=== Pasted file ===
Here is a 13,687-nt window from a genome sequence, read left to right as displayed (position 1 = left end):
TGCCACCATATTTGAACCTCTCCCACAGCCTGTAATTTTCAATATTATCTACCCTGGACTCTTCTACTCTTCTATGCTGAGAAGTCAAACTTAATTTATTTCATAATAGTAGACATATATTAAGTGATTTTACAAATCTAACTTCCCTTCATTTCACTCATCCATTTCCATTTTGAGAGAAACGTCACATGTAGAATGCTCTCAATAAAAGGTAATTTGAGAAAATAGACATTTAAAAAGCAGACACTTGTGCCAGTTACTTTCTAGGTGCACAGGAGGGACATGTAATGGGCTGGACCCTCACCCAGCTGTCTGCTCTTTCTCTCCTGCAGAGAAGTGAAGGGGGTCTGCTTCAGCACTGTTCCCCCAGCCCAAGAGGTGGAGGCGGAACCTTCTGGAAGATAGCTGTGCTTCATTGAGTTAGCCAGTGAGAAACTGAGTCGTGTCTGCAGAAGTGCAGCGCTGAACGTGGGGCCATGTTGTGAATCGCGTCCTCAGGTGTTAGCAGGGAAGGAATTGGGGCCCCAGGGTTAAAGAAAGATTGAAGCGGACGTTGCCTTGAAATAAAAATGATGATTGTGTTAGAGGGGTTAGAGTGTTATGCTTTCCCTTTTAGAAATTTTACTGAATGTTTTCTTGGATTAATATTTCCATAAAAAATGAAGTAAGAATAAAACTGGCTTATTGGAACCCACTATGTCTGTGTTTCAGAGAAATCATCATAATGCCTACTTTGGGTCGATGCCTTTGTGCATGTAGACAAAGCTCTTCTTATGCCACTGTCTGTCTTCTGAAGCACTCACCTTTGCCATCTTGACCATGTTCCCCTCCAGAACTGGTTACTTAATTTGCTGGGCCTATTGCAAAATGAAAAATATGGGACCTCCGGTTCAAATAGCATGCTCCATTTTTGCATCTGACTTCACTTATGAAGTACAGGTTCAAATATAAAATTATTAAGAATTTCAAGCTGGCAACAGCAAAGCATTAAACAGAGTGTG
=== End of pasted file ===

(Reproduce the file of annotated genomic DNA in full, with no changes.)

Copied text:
Here is a 13,687-nt window from a genome sequence, read left to right as displayed (position 1 = left end):
TGCCACCATATTTGAACCTCTCCCACAGCCTGTAATTTTCAATATTATCTACCCTGGACTCTTCTACTCTTCTATGCTGAGAAGTCAAACTTAATTTATTTCATAATAGTAGACATATATTAAGTGATTTTACAAATCTAACTTCCCTTCATTTCACTCATCCATTTCCATTTTGAGAGAAACGTCACATGTAGAATGCTCTCAATAAAAGGTAATTTGAGAAAATAGACATTTAAAAAGCAGACACTTGTGCCAGTTACTTTCTAGGTGCACAGGAGGGACATGTAATGGGCTGGACCCTCACCCAGCTGTCTGCTCTTTCTCTCCTGCAGAGAAGTGAAGGGGGTCTGCTTCAGCACTGTTCCCCCAGCCCAAGAGGTGGAGGCGGAACCTTCTGGAAGATAGCTGTGCTTCATTGAGTTAGCCAGTGAGAAACTGAGTCGTGTCTGCAGAAGTGCAGCGCTGAACGTGGGGCCATGTTGTGAATCGCGTCCTCAGGTGTTAGCAGGGAAGGAATTGGGGCCCCAGGGTTAAAGAAAGATTGAAGCGGACGTTGCCTTGAAATAAAAATGATGATTGTGTTAGAGGGGTTAGAGTGTTATGCTTTCCCTTTTAGAAATTTTACTGAATGTTTTCTTGGATTAATATTTCCATAAAAAATGAAGTAAGAATAAAACTGGCTTATTGGAACCCACTATGTCTGTGTTTCAGAGAAATCATCATAATGCCTACTTTGGGTCGATGCCTTTGTGCATGTAGACAAAGCTCTTCTTATGCCACTGTCTGTCTTCTGAAGCACTCACCTTTGCCATCTTGACCATGTTCCCCTCCAGAACTGGTTACTTAATTTGCTGGGCCTATTGCAAAATGAAAAATATGGGACCTCCGGTTCAAATAGCATGCTCCATTTTTGCATCTGACTTCACTTATGAAGTACAGGTTCAAATATAAAATTATTAAGAATTTCAAGCTGGCAACAGCAAAGCATTAAACAGAGTGTG